Spectrophotometer, Antioxidant property, Phytochemistry, Bovine serum albumin, Vinca
INTRODUCTION: Plants play an essential role in sustaining life on earth. It plays a diverse role like providing timber for construction and infra-structure; it provides valuable medicines to humanity, food for humans and animals, gum, resins, etc.
So, the forest cover has immense aesthetic value, and the forests serve as the lungs for the supply of oxygen and also sustain millions of animals, insects, birds, and other creatures 1.
This study aims to compare some selected members of the family Apocynaceae for their phytochemical compounds and antioxidant properties. Groups of secondary plant metabolites, antioxidant phenolics, and flavonoids are commonly found in various parts of the plants like fruits, leaves, and seeds 2 and they have been shown to provide a fruitful tool to compare the different plants in a family for their taxonomic evaluation.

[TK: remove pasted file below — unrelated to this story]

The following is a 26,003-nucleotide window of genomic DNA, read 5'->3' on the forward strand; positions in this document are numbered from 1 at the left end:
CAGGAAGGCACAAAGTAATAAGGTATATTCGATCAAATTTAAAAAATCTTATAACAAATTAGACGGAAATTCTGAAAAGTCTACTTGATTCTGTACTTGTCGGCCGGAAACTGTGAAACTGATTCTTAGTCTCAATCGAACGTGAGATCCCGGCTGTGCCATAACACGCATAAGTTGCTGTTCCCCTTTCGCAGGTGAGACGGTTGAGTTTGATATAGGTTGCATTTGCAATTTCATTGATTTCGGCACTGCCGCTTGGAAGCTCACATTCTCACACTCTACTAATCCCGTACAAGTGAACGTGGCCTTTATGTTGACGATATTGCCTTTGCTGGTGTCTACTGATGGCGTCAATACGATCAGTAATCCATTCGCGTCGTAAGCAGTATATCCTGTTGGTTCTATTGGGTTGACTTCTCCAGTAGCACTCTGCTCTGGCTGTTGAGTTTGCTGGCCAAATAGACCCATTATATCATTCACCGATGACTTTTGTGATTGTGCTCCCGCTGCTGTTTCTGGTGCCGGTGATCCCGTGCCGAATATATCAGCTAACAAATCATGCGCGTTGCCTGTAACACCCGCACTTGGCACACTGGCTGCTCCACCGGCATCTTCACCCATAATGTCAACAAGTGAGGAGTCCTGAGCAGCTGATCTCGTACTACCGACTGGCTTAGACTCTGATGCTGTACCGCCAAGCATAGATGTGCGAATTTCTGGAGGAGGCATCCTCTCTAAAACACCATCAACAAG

Five members of Apocynaceae include Catharanthus roseus (L) G. Don (Authentication SMPU/RARIMD/BNG2018-19/1232) is a native of Madagascar and is commonly called as the Madagascar periwinkle. It is an annual shrub that grows up to a height of 1 m and is rich in Alkaloids like vincristine and vinblastine which are medicinally relevant and used in the treatment of cancer. Plumeria alba L. (Authentication SMPU/RARIMD/BNG2018-19/1232) is a small tree or shrub which grows up to a height of 2-8m and is commonly called a Pagoda tree which is native to Central America.
These plant species are generally grown as an ornamental plant for its beautiful and fragrant flowers, but the extract obtained from the leaves and root are used in the treatment of syphilitic ulcers 3. Pentalinon luteum (L) B. F. Hanson & Wunderlin (Authentication SMPU/RARIMD/BNG 2018-19/1232) is the wild allamanda which is a vine-like shrub which grows up to a height of 1.8 to 2.4 m, and is commonly called as the hammocks vipers' tail is a native plant Caribbean islands, Florida and USA 4.